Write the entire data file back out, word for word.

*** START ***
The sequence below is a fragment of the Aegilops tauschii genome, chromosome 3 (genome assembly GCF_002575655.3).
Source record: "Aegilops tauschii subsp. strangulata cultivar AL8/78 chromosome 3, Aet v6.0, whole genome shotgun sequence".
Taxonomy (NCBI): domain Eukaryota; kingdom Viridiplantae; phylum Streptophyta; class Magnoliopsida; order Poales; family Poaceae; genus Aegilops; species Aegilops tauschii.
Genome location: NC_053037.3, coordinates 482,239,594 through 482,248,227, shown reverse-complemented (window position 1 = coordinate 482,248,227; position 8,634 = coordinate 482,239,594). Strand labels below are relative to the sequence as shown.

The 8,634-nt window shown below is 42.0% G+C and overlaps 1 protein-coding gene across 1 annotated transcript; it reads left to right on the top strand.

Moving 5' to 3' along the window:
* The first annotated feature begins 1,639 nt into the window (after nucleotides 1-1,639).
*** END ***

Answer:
The sequence below is a fragment of the Aegilops tauschii genome, chromosome 3 (genome assembly GCF_002575655.3).
Source record: "Aegilops tauschii subsp. strangulata cultivar AL8/78 chromosome 3, Aet v6.0, whole genome shotgun sequence".
Taxonomy (NCBI): domain Eukaryota; kingdom Viridiplantae; phylum Streptophyta; class Magnoliopsida; order Poales; family Poaceae; genus Aegilops; species Aegilops tauschii.
Genome location: NC_053037.3, coordinates 482,239,594 through 482,248,227, shown reverse-complemented (window position 1 = coordinate 482,248,227; position 8,634 = coordinate 482,239,594). Strand labels below are relative to the sequence as shown.

The 8,634-nt window shown below is 42.0% G+C and overlaps 1 protein-coding gene across 1 annotated transcript; it reads left to right on the top strand.

Moving 5' to 3' along the window:
* The first annotated feature begins 1,639 nt into the window (after nucleotides 1-1,639).